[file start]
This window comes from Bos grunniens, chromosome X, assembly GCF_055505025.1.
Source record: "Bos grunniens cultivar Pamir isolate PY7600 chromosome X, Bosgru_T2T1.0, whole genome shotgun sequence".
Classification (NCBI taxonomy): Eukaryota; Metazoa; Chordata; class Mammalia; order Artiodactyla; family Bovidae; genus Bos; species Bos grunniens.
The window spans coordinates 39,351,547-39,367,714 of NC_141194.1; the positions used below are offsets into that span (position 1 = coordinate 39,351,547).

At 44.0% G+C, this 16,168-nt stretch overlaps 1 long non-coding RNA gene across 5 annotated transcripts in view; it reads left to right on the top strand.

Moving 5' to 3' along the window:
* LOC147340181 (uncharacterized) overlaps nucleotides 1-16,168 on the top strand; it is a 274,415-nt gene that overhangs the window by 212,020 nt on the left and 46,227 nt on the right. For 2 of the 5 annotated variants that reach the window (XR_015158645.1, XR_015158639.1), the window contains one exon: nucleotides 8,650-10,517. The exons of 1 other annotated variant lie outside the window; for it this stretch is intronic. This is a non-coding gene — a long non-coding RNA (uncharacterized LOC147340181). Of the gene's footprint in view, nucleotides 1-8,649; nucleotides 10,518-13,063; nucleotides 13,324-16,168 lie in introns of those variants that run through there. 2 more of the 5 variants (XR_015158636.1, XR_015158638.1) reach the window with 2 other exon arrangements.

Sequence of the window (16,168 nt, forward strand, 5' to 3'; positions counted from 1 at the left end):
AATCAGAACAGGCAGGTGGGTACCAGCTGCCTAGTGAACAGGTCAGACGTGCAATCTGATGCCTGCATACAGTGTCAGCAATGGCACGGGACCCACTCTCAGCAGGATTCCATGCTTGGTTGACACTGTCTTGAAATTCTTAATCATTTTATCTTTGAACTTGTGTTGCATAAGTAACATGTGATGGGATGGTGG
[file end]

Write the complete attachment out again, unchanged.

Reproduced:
This window comes from Bos grunniens, chromosome X, assembly GCF_055505025.1.
Source record: "Bos grunniens cultivar Pamir isolate PY7600 chromosome X, Bosgru_T2T1.0, whole genome shotgun sequence".
Classification (NCBI taxonomy): Eukaryota; Metazoa; Chordata; class Mammalia; order Artiodactyla; family Bovidae; genus Bos; species Bos grunniens.
The window spans coordinates 39,351,547-39,367,714 of NC_141194.1; the positions used below are offsets into that span (position 1 = coordinate 39,351,547).

At 44.0% G+C, this 16,168-nt stretch overlaps 1 long non-coding RNA gene across 5 annotated transcripts in view; it reads left to right on the top strand.

Moving 5' to 3' along the window:
* LOC147340181 (uncharacterized) overlaps nucleotides 1-16,168 on the top strand; it is a 274,415-nt gene that overhangs the window by 212,020 nt on the left and 46,227 nt on the right. For 2 of the 5 annotated variants that reach the window (XR_015158645.1, XR_015158639.1), the window contains one exon: nucleotides 8,650-10,517. The exons of 1 other annotated variant lie outside the window; for it this stretch is intronic. This is a non-coding gene — a long non-coding RNA (uncharacterized LOC147340181). Of the gene's footprint in view, nucleotides 1-8,649; nucleotides 10,518-13,063; nucleotides 13,324-16,168 lie in introns of those variants that run through there. 2 more of the 5 variants (XR_015158636.1, XR_015158638.1) reach the window with 2 other exon arrangements.

Sequence of the window (16,168 nt, forward strand, 5' to 3'; positions counted from 1 at the left end):
AATCAGAACAGGCAGGTGGGTACCAGCTGCCTAGTGAACAGGTCAGACGTGCAATCTGATGCCTGCATACAGTGTCAGCAATGGCACGGGACCCACTCTCAGCAGGATTCCATGCTTGGTTGACACTGTCTTGAAATTCTTAATCATTTTATCTTTGAACTTGTGTTGCATAAGTAACATGTGATGGGATGGTGG